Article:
Ferrari 488 GTB 2017 review
Stephen Corby takes the Ferrari 488 GTB on a pilgrimage from Sydney to Mount Panorama, with specs, fuel consumption and verdict.
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Years ago, McLaren wasn't really making McLarens. The ill-fated SLR was still in production, but was an oddity that made little sense - it was a highly specialised Mercedes and built to sell for crazy money to mega-rich F1 fans. Production was down to a trickle,and the iconic and legendary F1 had completed its run a decade earlier.
The P1 was the car that really grabbed the world's attention and was then-new designer Rob Melville's first project for the British sports car maker.
Last year, McLaren sold its 10,000th car and production numbers are closing in on Lamborghini's. Sales have almost doubled in Australia and Rob Melville is still there, and is now the Design Director. The company, clearly, has done very, very well.
Now it's come time for McLaren's second generation, starting with the 720S. Replacing the 650S, it's the new Super Series McLaren (fitting in above the Sport Series 540 and 570S and below the Ultimate P1 and still-mysterious BP23), and is a car McLaren claims has no direct competitors from its rivals at Ferrari or Lamborghini.
It has a twin-turbo V8, a carbon fibre tub, rear-wheel drive and bristles with cleverness.
|McLAREN 720S 2017: LUXURY|
|Engine Type||4.0L turbo|
|Fuel Type||Premium Unleaded Petrol|
|Price from||No recent listings|
The 720S has received mixed reviews but nobody will say it isn't striking. I love it - every designer says their influence is a Lockheed SR-71 Blackbird (designer Melville even jokes about it), but you really can see it in the 720S, especially in the cockpit design, which looks like a glass canopy from that surveillance jet.
McLaren's signature dihedral doors, which go all the way back to the 1994 McLaren F1, are substantial, with a double skin to act as a serious piece of aero kit.
Melville told me in January that he thinks the cars look shaped by nature, using the example of a stone left in a stream to erode. The 720S is full of details evoking that image, with a clean, taut surface. Where everyone complained that the 12C was "designed in a wind tunnel", the 720S looks designed by the wind. In the carbon and aluminium, it looks extraordinary.
One of the most talked about features are those headlights - almost always finished in black, they're known as "the socket". When you get close you see slim LED DRLs, small but powerful headlights, and you then discover two radiators behind them. Follow it through and the air exits through the bumper, around the wheels and then through the door. It's quite something.
Inside is the McLaren we've come to know and love, but with a clever kicker. The dash panel looks lifted from a race car - but with far nicer graphics. Switch to "active" mode, turn everything up to Track and the panel swings down and presents you with a minimised set of instruments to reduce distraction and make up for a lack of head-up display - just speed, get and, revs.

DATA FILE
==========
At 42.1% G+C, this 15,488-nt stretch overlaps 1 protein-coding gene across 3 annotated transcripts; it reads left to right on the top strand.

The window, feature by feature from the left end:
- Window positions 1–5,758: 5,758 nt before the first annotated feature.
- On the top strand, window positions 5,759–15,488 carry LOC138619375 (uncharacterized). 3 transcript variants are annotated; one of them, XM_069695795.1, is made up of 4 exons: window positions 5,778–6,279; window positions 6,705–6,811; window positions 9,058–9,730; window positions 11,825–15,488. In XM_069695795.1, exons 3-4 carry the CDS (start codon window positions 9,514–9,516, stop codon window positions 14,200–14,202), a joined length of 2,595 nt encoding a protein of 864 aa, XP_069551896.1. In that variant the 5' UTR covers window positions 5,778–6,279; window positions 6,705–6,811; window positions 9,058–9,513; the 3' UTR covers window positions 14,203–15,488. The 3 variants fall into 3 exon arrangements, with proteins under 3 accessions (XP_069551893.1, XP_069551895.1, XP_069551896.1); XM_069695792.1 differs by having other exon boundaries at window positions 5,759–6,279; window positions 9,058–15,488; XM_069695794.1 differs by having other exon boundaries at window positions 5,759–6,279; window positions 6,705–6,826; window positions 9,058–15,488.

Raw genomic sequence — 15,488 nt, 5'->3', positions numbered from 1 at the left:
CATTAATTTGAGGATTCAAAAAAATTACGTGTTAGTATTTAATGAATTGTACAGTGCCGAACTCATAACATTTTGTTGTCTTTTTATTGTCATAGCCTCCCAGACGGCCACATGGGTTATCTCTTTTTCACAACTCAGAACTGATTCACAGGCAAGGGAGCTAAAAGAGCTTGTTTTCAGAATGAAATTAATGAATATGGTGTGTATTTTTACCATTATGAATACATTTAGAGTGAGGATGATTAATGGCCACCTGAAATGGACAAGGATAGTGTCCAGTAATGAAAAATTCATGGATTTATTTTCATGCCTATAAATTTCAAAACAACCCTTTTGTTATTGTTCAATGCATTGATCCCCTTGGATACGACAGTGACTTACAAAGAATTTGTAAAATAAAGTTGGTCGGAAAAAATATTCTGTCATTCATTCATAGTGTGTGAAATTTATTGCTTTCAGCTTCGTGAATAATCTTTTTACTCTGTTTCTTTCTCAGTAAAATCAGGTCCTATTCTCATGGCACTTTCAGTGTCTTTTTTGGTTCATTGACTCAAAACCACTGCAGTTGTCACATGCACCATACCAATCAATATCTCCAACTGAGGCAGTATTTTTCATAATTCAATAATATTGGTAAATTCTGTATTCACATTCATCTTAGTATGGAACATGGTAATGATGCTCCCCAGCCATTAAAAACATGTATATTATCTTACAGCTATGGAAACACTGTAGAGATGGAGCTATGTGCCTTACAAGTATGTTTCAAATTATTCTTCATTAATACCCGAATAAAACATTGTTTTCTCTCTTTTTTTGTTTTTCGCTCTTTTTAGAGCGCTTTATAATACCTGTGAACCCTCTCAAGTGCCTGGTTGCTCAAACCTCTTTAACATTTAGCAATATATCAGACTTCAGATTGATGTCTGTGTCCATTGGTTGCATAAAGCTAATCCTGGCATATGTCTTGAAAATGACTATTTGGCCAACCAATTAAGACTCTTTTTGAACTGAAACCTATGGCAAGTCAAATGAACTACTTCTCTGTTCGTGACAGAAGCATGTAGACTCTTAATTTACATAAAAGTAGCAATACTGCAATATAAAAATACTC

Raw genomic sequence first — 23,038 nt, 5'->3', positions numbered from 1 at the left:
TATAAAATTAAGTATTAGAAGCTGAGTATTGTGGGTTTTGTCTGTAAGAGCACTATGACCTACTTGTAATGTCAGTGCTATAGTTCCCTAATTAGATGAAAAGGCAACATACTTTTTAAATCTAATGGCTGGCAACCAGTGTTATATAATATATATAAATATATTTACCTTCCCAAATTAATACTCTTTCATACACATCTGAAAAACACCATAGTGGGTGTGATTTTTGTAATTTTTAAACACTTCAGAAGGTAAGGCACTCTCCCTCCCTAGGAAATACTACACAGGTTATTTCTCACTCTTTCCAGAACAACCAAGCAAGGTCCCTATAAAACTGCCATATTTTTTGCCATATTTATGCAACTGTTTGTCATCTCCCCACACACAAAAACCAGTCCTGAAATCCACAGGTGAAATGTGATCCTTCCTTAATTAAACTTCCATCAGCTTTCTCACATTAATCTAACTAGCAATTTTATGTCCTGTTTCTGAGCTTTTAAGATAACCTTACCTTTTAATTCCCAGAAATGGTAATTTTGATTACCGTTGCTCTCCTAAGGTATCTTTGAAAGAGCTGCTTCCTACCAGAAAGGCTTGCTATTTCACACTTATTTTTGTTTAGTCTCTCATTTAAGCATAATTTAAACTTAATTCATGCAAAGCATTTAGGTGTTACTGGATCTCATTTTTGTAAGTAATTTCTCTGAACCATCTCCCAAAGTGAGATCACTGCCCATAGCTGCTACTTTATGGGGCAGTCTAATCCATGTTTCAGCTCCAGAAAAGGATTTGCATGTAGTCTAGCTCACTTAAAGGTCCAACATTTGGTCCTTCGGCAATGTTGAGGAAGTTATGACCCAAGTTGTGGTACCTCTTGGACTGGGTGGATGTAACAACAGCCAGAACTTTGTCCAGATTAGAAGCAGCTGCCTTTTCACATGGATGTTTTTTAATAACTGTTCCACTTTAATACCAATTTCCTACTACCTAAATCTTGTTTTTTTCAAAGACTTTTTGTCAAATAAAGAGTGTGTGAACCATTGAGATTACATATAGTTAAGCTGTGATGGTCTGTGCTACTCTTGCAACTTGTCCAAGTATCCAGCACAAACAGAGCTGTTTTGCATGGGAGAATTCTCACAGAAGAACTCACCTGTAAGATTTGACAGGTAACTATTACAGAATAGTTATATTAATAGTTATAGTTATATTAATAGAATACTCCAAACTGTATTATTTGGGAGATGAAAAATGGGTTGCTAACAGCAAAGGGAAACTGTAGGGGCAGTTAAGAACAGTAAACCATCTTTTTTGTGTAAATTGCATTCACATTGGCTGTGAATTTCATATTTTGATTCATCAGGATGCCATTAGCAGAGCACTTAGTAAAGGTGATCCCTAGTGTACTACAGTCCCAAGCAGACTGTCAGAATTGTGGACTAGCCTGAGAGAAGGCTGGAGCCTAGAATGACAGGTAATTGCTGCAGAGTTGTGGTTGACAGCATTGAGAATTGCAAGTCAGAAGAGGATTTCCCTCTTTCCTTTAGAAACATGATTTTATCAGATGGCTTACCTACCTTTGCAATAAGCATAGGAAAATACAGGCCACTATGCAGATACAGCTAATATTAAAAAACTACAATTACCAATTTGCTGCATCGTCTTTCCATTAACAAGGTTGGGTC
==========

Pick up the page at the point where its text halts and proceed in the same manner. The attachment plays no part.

For a supercar, there is a surprising amount of space in the cabin. You can strap 220 litres of (hopefully) soft stuff on the rear shelf behind the seats and there's a 150-litre boot under the nose. You can store your track gear under there, including helmet, or even cram in a few soft bags for a weekend away.
Again, unusually a for a supercar, you're also treated to a couple of storage cubbies in the centre console.
There's plenty of room in cabin for two bodies and the driver's seat offers lots of adjustment. Despite being so close to the front wheels, your feet have space even for my ridiculous duck feet to fit easily. There's even enough headroom for those over six feet, although the glass portholes in the top of dihedral doors might not be so welcome in an Australian summer.
Kicking off at $489,900 plus on roads, it's fairly clear that the car the local operation has in its sights is the Ferrari 488 GTB, which sells for around $20,000 less but rarely arrives with less than $40,000 in options on board. Two further versions of the 720S are available from $515,080, the Luxury and Performance spec levels, both largely cosmetic.
The 720S ships with 19-inch front wheels and 20-inch rears wrapped in Pirelli P-Zeros. The exterior is finished in "dark palladium" trim and the cabin is lined with Alcantara and Nappa leather. Also onboard is a four-speaker stereo, digital dash, dual-zone climate control, sat nav, active LED headlights, power windows, sports fronts seats and not much else.
A predictably lengthy options list includes paint from $0 to $20,700 (McLaren Special Operations, or MSO, will cheerfully find ways to charge you more for that extra special paint job), but most of the list is carbon fibre bits, reversing camera ($2670!), a $9440 Bowers and Wilkins stereo... you get the picture. The sky, or your credit card, is the limit.
The front lift kit is $5540 and totally worth it to protect the underbelly from driveways. Unlike a couple of Italian rivals, it's not mandatory for all speed-bump ascents.